*While my intent with this blog was to focus on relaxing and not taking life so seriously, events like the Boston bombing require serious contemplation of the evil that men do. I promise I’ll be goofy tomorrow.
For all of us, there are dates that stick in the mind: July 4, 1776. Dec. 7, 1941. For me, it’s the dates of my grandparents’ and my dad’s passing. What ties such dates together often is death, whether it’s the death of a loved one or that of a nation’s innocence.
On April 19, 1995, the day before my grandparents’ 58th anniversary, I was at my job in the editing bay of a local TV station watching satellite feeds when a special report hit air. The rest of that day was spent working feverishly and absorbing the devastation in Oklahoma City, the image of a firefighter carrying the tiny body of Baylee Almon emblazoned in memory forever.
On the afternoon of March 24, 1998, I was at work at the clerks’ desk in the Democrat-Gazette newsroom when we heard the first word about the school shooting in Jonesboro. As I remember, the name of the school wasn’t reported at first, or perhaps my head was buzzing with fear that my friend Jen’s son was at school at that moment. Since I didn’t know which school these two boys decided to wreak vengeance on, I had no idea for a while if Josh was safe. An email from another friend came at the same time as a press conference on the attack and I learned Josh was indeed safe. I could breathe again.
Then the names and photos of the victims were released, and I realized, as the photos filled the screen, that I knew one of the dead.
Shannon Wright, 32 at her death, was the only teacher who died in the attack, along with four 11- and 12-year-old students; she died shielding a young student from gunfire.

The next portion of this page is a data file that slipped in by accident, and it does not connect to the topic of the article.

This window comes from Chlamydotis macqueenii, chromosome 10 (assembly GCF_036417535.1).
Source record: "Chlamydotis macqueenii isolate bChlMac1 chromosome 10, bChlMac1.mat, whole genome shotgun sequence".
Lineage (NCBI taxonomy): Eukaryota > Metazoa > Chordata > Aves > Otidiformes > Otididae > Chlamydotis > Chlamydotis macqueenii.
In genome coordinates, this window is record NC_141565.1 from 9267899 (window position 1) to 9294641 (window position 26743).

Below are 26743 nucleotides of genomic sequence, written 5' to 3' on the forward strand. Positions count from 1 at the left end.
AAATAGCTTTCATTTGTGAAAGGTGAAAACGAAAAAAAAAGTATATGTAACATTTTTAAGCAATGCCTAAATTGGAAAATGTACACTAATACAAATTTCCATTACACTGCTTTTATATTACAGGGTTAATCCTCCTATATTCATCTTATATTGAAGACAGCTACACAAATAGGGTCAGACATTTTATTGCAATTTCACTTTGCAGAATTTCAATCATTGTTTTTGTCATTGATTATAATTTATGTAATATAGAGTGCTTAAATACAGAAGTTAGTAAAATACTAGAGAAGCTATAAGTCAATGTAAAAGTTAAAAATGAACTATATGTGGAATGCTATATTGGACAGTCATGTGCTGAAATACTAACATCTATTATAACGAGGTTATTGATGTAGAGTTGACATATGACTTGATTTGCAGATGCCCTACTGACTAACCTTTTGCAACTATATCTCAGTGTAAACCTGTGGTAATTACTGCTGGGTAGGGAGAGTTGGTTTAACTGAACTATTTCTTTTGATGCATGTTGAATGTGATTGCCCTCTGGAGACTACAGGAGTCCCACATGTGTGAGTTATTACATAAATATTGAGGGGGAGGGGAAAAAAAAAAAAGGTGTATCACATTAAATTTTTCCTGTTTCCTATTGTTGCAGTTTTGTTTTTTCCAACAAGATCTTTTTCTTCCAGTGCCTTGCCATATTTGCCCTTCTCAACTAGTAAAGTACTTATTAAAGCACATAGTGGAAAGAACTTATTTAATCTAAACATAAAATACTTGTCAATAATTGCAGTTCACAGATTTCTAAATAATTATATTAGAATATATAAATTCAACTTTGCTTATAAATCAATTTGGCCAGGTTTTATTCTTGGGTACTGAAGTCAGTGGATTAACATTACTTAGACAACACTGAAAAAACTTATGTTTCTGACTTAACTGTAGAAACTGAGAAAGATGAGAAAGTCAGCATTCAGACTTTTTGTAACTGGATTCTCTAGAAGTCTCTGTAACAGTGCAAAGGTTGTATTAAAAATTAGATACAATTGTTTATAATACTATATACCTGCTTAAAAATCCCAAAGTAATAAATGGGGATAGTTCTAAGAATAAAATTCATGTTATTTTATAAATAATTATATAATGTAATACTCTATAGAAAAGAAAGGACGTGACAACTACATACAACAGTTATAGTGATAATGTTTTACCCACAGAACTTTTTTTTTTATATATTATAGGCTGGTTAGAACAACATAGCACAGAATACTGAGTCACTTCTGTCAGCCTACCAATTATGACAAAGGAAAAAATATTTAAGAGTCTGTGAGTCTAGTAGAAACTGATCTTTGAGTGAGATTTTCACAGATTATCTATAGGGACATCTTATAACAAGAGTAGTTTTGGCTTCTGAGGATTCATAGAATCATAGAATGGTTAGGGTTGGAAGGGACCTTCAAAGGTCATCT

I don’t remember a lot about Shannon now, unfortunately. I always did (and probably always will) think of that mop of hair first, which made it a little easier to spot her in group photos in the ASU yearbook (such as the square-dance club, of which she and a mutual friend were members).
Shannon was my lab partner in biology lab, which I came out of with a high A. Say it was studying and scientific knowledge … or just say it was because of Shannon’s influence. Nearly 10 years later, she was touching my life again. And now, every time there’s another school shooting like that at Sandy Hook, my thoughts always go first to Shannon.
A few short years later, it was a quiet Tuesday morning in September when I noticed the wire alert on my computer at the clerks’ desk, then heard a gasp from the other side of the newsroom. One of the Twin Towers was on fire, and the few of us in the newsroom at the time gathered around the TVs, just in time to see the second plane hit, making Sept. 11, 2001, a day no one would ever forget.
Now it’s April 15, 2013.
What should have been a day of nothing more than worrying about getting tax returns in on time became instead a day of mourning, not just for the families of 8-year-old Martin Richard, 29-year-old Krystle Campbell or graduate student Lu Lingzi, but for a nation still in shock over the events last September 11 in Benghazi, Libya.
It was a reminder that life is short, and that plans for a life can change in an instant, just as they have for Jeff Bauman Jr., whose image has become a symbol of the tragedy. One moment he was watching his girlfriend compete in the Boston Marathon, and the next he was being rushed off in a wheelchair, his right lower leg gone and rescuers trying to stanch the bleeding; he would lose his left leg as well.
It was a reminder of what might have been for me, as I have friends in Boston, and seriously considered (and was offered scholarships to) both Emerson College and Boston University, where Chinese student Lu Lingzi was studying mathematics and statistics.
But more than anything, it was a reminder that we’re human and that grief is natural, as is anger that some people feel a need to harm others to feel alive.
We’re all touched by tragedy. The measure of our humanity is how we react to it.
The butterfly counts not months but moments, and has time enough. ~Rabindranath Tagore